A Los Angeles police officer has been charged with stealing a truck from a dealership in Orange and driving the stolen pickup more than a year after changing its status to recovered, prosecutors said Monday.
Matthew Calleros, a 45-year-old Whittier resident, pleaded not guilty Monday to the three felonies and three misdemeanors he’s facing. They include unlawful taking of a vehicle, forging a license plate, false personation and unauthorized disclosure of information from state DMV records, the Orange County District Attorney’s Office said in a news release.
Calleros allegedly went to B&J Car Co. on Chapman Avenue on Oct. 25, 2019, and drove a 2015 Chevy Silverado off the lot after asking a salesman to pull a Carfax report on the truck.
Gino Gonzalez, a sales manager at the used car lot, told KTLA last November that he remembered Calleros coming in and walking straight to the Silverado, seeming very interested.
Gonzalez says he showed Calleros around the truck, opening the hood and starting the engine. He walked to his office after being asked for the Carfax report, and heard the hood shut before he got to his office door.
“I turned around and he was already climbing into the truck, and he proceeded to drive off,” Gonzalez said.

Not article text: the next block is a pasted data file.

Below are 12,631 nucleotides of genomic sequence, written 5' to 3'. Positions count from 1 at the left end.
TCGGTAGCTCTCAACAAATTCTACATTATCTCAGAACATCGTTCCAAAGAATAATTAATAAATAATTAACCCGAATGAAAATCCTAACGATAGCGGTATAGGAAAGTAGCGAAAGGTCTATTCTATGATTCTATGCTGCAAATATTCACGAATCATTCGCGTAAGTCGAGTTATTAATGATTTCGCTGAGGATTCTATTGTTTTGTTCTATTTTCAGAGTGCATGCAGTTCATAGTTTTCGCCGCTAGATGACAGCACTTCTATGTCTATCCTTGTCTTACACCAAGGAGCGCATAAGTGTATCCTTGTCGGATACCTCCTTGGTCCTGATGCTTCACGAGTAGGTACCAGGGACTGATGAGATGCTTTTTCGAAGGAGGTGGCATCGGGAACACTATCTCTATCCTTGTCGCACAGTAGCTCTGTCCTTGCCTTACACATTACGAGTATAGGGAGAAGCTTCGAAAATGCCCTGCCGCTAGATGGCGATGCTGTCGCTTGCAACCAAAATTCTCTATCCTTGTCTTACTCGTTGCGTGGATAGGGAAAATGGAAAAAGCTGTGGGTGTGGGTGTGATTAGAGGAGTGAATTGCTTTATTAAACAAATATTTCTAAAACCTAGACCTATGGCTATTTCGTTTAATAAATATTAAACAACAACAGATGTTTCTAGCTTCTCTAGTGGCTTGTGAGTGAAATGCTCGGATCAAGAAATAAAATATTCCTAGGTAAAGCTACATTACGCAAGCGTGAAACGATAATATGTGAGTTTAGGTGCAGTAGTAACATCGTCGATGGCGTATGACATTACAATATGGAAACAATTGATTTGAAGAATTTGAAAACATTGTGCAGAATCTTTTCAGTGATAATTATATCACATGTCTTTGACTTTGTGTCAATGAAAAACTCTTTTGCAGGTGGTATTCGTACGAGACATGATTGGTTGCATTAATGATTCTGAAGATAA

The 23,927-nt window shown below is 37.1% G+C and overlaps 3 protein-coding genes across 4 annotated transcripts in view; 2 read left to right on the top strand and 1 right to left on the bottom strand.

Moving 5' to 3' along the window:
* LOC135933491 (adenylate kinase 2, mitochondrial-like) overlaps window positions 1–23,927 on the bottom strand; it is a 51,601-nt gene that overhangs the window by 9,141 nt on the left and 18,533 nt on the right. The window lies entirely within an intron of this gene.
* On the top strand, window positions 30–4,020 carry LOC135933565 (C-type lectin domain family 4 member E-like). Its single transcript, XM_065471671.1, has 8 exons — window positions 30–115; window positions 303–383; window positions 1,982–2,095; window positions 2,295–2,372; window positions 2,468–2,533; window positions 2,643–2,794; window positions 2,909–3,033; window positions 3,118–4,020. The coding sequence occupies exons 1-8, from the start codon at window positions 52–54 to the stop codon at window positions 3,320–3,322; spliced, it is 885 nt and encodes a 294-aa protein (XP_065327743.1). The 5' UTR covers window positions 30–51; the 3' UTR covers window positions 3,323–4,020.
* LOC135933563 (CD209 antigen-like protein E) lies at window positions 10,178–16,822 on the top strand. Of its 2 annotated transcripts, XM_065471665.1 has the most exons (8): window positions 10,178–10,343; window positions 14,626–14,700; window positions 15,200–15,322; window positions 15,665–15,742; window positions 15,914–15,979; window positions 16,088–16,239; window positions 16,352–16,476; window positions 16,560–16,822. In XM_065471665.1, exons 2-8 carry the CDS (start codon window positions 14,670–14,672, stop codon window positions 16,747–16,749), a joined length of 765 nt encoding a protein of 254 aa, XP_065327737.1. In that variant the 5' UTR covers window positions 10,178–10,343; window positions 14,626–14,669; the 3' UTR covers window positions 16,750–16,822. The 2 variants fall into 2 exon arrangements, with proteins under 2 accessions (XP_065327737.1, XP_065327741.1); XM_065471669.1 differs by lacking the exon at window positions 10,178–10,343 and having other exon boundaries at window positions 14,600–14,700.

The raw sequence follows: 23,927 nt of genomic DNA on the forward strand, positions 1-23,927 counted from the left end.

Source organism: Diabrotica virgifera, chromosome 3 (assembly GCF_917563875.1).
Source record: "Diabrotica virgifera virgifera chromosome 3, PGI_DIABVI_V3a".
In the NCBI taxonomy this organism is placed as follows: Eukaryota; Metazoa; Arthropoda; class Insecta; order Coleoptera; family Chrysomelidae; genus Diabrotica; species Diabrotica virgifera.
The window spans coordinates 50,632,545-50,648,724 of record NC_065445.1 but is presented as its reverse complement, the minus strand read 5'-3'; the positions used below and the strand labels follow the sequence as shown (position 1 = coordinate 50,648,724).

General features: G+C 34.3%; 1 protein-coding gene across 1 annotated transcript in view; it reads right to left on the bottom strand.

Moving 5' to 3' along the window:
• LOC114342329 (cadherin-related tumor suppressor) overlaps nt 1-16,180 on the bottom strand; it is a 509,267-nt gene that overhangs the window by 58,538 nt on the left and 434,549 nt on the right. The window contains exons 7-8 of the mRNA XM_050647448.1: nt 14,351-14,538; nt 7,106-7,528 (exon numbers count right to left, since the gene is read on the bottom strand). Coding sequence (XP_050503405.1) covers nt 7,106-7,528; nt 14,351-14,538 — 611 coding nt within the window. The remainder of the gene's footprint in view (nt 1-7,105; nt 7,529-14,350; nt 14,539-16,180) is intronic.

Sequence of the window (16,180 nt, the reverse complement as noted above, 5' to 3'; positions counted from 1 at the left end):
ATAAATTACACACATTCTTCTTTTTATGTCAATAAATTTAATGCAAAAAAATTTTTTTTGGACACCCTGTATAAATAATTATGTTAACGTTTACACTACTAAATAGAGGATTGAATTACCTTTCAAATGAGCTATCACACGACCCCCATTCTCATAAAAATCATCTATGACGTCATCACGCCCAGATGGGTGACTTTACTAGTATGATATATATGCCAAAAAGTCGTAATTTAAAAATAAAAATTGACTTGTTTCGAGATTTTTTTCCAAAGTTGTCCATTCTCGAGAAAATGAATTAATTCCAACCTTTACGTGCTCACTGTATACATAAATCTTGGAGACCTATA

Surveillance video from the dealership shows Gonzalez running after the truck as it was driven away.
After stealing the truck, Calleros used another L.A. police officer’s ID to call his department’s Vehicle Warrant Unit to report the pickup had been recovered, prosecutors said.
Officials also allege he accessed the California Law Enforcement Telecommunications System (CLETS), a confidential database connecting public safety agencies statewide, to run checks on his stolen truck’s license plate number and a plate number for a 2014 Silverado that he put on the stolen pickup.
Prosecutors say Calleros drove the stolen vehicle for more than a year, including to work as a police officer. The pickup was found in the employee parking lot at LAPD’s Hollenbeck Division when Calleros was arrested last year on Nov. 9.
According to LAPD, it learned of the investigation in late September and “fully cooperated” with Orange police, leading to Calleros’ identification and arrest.
The department said Monday it has relieved Calleros’ police officer powers and that he has been assigned to home.
Gonzalez was shocked when he heard an LAPD officer was arrested in the case.
“That’s the last thing you ever think,” he said. “There’s people out there that are corrupt and out stealing, and you figure a policeman’s out there to defend and protect. That’s the last thing you want to hear.”
Orange County DA Todd Spitzer also condemned the alleged crimes.
“Every time an officer’s actions erodes the public trust, it undermines the rule of law,” he said in a statement.
Calleros could face up to four years and four months in state prison if convicted as charged, the DA’s office said.
The defendant has been released on his own recognizance and is scheduled to return to court April 15.